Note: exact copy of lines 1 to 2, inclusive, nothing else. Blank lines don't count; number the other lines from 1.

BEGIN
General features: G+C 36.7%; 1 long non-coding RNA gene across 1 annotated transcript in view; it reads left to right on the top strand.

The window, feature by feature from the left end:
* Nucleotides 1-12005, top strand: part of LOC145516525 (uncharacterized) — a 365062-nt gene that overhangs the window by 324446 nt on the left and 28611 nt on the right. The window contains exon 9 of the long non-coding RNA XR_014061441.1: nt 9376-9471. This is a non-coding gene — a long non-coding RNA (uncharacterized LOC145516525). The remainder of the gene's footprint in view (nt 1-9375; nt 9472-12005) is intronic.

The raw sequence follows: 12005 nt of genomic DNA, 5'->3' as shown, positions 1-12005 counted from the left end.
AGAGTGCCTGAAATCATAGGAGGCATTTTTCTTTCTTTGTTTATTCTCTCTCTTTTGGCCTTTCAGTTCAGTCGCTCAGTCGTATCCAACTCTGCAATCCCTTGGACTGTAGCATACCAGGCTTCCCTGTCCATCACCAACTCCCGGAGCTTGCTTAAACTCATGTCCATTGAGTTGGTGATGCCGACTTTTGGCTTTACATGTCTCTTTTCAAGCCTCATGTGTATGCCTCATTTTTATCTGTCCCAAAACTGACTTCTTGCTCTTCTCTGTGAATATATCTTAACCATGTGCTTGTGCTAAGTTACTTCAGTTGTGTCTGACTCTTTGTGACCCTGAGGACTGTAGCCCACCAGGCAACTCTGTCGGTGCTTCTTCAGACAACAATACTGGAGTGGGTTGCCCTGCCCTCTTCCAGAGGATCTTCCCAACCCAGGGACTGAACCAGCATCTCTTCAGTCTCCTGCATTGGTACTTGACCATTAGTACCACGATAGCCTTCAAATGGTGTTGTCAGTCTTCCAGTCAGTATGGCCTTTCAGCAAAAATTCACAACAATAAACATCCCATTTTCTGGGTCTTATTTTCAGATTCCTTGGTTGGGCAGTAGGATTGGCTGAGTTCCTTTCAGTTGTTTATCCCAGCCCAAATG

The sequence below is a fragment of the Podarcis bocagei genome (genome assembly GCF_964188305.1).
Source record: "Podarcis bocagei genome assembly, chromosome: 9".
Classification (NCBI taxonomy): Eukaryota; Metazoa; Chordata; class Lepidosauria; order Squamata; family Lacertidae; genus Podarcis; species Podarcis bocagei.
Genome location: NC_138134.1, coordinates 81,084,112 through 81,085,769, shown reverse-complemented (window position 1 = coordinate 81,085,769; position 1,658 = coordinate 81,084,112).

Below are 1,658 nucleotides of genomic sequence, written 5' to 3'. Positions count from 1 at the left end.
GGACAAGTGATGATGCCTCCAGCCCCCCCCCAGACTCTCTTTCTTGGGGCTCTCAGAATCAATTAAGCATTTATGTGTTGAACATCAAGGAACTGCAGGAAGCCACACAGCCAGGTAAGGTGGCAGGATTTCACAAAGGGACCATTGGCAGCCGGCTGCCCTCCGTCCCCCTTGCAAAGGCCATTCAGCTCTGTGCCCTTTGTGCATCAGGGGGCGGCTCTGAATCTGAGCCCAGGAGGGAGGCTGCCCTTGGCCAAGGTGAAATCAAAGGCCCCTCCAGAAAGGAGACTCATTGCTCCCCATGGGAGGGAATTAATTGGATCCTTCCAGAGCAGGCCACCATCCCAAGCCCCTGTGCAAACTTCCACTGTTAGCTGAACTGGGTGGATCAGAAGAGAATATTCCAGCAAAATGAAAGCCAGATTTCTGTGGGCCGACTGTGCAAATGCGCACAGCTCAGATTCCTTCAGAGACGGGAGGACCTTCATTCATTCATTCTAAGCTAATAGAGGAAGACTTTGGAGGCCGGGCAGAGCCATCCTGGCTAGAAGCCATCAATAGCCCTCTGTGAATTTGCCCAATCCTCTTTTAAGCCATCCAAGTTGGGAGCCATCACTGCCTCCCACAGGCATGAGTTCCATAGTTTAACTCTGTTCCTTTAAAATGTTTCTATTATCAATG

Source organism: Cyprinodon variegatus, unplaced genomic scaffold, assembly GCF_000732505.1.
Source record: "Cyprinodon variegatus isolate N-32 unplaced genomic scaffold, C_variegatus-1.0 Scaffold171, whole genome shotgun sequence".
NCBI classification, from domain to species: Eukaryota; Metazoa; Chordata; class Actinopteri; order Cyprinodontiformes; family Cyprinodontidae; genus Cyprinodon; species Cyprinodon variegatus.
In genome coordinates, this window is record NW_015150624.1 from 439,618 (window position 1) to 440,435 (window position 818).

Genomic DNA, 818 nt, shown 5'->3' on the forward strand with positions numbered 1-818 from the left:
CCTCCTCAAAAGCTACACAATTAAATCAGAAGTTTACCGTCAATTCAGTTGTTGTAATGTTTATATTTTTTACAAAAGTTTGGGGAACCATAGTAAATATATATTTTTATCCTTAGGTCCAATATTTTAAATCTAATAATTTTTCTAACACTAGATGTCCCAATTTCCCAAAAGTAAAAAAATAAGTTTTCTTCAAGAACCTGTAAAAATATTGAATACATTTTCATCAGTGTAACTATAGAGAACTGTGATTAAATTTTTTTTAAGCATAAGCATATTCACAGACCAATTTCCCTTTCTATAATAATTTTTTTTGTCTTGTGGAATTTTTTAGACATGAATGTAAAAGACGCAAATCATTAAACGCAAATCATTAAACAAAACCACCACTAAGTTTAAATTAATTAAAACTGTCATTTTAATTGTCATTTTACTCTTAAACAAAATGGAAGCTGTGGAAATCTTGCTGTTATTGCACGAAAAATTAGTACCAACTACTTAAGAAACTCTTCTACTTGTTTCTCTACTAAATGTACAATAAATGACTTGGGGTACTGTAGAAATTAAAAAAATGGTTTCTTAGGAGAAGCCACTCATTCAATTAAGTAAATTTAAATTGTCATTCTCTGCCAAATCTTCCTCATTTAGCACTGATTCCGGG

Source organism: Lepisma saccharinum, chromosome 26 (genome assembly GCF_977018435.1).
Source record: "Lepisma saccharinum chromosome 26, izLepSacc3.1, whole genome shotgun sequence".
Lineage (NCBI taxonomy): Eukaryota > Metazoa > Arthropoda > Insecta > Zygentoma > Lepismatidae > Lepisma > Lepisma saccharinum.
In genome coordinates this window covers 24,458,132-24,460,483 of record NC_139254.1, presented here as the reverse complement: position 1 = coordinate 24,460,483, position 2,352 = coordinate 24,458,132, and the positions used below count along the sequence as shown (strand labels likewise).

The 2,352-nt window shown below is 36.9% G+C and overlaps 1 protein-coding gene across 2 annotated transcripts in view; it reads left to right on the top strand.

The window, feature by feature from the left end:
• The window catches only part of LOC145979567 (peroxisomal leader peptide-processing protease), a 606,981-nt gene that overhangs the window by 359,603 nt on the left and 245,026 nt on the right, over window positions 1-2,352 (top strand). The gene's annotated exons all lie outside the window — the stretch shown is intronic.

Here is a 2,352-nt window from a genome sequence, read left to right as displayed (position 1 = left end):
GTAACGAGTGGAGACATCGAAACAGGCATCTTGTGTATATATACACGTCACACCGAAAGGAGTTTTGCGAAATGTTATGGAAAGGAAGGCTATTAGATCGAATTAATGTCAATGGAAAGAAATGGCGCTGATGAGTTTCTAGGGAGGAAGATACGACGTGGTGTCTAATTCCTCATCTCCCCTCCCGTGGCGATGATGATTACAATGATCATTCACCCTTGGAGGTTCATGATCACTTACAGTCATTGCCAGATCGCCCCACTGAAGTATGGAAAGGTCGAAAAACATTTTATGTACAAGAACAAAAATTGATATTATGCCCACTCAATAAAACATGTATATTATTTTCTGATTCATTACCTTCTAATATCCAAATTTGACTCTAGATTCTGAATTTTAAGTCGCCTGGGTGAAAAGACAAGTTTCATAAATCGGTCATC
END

General features: G+C 36.7%; 1 long non-coding RNA gene across 1 annotated transcript in view; it reads left to right on the top strand.

The window, feature by feature from the left end: